Why It’s Time to Stop Talking And Start Acting to Make Change


Why It’s Time to Stop Talking And Start Acting to Make Change

Katrina Schwartz | July 5, 2013



Schools aren’t good at innovation, said given to teachers in Denver. They are big, bureaucratic, risk averse and affected by politics more than smart education policy. Still, Lichtman spent 89 days driving around the country visiting schools and interviewing teachers, students and administrators about their struggles and solutions to common problems. He saw a lot to give him hope and many schools that have hardly changed at all, partly because change is uncomfortable and messy. But, change is necessary and schools need to embrace the idea of “teaching into the unknown,” since the rapid pace of change makes it impossible to foresee exactly what the future will look like for current students.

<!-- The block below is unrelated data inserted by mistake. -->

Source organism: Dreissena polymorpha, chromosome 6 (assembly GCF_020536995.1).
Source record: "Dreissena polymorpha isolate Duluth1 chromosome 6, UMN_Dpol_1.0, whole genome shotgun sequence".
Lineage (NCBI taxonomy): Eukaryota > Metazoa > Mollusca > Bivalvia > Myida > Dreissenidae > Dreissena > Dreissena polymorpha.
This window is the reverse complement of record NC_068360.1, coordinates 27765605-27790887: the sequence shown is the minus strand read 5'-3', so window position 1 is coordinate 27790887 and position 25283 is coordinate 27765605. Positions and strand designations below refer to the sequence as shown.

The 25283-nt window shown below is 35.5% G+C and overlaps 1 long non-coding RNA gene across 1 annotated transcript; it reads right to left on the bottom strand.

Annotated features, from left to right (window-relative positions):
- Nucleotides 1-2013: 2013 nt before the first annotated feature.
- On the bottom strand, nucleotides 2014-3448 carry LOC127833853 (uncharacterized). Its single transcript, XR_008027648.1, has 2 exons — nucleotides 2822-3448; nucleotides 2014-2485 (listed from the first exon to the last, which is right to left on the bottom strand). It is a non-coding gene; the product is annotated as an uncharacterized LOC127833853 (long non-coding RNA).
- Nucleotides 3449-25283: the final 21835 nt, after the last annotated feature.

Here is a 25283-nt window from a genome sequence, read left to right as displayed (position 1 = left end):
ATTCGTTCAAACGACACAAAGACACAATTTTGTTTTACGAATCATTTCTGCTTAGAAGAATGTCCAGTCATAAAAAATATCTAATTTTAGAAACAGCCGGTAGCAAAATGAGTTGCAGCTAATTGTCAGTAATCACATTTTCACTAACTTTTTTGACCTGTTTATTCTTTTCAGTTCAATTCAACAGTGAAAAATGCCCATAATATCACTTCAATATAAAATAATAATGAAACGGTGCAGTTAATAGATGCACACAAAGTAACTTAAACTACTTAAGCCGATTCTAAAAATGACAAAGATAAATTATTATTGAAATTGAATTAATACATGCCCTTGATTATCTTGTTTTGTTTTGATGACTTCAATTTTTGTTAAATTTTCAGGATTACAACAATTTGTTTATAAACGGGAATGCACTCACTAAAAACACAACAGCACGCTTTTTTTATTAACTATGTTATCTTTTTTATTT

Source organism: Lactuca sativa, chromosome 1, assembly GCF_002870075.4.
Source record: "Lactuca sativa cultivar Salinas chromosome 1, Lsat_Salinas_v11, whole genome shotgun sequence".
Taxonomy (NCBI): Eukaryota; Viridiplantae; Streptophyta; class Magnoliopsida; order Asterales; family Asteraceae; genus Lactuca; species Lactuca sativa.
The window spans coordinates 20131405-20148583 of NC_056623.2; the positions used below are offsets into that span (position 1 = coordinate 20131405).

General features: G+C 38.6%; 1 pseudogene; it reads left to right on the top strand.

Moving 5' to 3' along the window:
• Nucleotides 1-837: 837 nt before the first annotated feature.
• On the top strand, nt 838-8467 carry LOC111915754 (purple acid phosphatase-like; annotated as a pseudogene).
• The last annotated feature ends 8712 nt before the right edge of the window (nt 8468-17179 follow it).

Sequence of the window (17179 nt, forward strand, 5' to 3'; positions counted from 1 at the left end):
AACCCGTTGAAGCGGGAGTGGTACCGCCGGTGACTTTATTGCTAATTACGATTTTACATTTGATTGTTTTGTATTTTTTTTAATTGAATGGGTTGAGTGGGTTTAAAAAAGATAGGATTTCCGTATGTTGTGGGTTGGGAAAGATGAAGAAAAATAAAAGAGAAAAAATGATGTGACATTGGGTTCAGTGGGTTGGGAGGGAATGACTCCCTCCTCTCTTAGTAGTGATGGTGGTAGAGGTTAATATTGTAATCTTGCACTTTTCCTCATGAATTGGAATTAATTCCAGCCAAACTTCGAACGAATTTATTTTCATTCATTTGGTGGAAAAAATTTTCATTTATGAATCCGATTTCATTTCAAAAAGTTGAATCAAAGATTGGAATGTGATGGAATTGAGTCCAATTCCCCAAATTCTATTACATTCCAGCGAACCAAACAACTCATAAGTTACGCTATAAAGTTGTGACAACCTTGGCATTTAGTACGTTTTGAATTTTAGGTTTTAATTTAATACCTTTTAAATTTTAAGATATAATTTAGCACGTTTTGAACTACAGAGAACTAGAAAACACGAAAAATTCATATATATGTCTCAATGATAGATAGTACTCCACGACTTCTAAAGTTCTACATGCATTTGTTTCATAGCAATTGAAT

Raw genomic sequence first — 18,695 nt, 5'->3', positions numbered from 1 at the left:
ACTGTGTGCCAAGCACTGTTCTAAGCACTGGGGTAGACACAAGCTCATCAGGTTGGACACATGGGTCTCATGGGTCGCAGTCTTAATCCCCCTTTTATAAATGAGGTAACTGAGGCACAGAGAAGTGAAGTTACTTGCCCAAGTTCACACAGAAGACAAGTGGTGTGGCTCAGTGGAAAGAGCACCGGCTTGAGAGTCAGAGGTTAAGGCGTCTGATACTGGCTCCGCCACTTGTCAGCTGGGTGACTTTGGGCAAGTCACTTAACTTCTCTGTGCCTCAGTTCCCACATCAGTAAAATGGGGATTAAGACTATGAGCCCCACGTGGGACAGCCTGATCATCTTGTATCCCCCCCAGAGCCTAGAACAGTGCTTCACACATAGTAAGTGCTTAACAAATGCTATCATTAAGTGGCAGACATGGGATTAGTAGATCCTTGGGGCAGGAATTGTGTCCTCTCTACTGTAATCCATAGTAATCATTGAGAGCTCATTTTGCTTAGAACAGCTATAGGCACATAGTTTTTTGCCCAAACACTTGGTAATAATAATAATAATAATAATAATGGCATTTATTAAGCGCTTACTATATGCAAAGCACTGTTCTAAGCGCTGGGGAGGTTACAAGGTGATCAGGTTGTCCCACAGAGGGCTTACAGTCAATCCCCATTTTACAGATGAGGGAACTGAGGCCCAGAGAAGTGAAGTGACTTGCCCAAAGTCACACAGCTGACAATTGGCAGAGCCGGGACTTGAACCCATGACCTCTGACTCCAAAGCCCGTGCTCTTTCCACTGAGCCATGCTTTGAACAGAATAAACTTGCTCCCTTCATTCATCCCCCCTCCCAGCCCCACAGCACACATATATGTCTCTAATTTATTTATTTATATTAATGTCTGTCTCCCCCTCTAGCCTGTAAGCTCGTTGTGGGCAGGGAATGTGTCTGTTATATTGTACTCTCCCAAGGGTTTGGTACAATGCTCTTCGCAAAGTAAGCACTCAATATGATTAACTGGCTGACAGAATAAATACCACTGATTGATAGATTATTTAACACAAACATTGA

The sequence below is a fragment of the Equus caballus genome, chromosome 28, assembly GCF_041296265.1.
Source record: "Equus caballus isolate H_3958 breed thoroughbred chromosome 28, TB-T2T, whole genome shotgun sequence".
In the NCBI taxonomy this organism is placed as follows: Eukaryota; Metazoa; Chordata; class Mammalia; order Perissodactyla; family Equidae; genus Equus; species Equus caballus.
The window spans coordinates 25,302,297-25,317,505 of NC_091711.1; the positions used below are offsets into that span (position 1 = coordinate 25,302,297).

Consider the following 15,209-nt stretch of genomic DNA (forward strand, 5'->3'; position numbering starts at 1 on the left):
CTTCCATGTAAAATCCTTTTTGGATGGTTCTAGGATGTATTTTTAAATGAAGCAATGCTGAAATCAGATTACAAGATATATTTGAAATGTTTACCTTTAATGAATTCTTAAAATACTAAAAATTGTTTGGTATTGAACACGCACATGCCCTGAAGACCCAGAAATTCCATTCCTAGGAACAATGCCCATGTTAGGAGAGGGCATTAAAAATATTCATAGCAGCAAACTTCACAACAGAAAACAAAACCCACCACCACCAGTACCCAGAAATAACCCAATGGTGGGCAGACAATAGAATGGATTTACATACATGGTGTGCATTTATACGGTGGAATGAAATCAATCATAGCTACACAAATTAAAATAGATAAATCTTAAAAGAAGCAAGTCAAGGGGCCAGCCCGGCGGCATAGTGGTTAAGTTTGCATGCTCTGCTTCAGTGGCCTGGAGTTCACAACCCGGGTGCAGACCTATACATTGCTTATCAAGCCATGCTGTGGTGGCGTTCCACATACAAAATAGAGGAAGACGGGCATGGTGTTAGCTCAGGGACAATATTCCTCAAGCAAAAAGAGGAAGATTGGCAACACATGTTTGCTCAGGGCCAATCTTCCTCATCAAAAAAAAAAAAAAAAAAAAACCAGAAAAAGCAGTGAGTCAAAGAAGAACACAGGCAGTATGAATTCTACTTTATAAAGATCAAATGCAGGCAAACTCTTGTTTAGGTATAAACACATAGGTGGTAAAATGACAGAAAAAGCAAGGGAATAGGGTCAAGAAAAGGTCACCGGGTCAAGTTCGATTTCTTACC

Instead, schools need to teach students to be self-evolving, so they can adapt to change as it comes. That means that schools need to become self-evolving institutions themselves, embracing change and preparing kids for their future, not looking back at the past. His challenge to all educators: stop talking about it; start doing it.


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